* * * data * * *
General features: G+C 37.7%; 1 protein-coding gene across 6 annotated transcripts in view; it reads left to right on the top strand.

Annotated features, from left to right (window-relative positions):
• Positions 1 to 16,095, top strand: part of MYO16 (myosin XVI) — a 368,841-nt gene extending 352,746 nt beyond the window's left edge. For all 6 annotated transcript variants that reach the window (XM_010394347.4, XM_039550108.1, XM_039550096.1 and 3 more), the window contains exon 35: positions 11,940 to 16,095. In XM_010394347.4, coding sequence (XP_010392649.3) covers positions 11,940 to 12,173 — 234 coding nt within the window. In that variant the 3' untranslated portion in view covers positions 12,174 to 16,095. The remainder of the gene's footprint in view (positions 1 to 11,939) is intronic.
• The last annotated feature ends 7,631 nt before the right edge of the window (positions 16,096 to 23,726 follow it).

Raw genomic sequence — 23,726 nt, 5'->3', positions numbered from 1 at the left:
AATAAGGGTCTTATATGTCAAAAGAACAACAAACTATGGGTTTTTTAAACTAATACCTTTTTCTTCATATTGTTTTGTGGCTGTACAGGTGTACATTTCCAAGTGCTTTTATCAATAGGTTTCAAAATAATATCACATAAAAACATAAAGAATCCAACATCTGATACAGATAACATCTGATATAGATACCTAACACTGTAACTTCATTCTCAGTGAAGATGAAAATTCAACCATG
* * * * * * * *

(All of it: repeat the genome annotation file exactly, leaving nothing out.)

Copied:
General features: G+C 37.7%; 1 protein-coding gene across 6 annotated transcripts in view; it reads left to right on the top strand.

Annotated features, from left to right (window-relative positions):
• Positions 1 to 16,095, top strand: part of MYO16 (myosin XVI) — a 368,841-nt gene extending 352,746 nt beyond the window's left edge. For all 6 annotated transcript variants that reach the window (XM_010394347.4, XM_039550108.1, XM_039550096.1 and 3 more), the window contains exon 35: positions 11,940 to 16,095. In XM_010394347.4, coding sequence (XP_010392649.3) covers positions 11,940 to 12,173 — 234 coding nt within the window. In that variant the 3' untranslated portion in view covers positions 12,174 to 16,095. The remainder of the gene's footprint in view (positions 1 to 11,939) is intronic.
• The last annotated feature ends 7,631 nt before the right edge of the window (positions 16,096 to 23,726 follow it).

Raw genomic sequence — 23,726 nt, 5'->3', positions numbered from 1 at the left:
AATAAGGGTCTTATATGTCAAAAGAACAACAAACTATGGGTTTTTTAAACTAATACCTTTTTCTTCATATTGTTTTGTGGCTGTACAGGTGTACATTTCCAAGTGCTTTTATCAATAGGTTTCAAAATAATATCACATAAAAACATAAAGAATCCAACATCTGATACAGATAACATCTGATATAGATACCTAACACTGTAACTTCATTCTCAGTGAAGATGAAAATTCAACCATG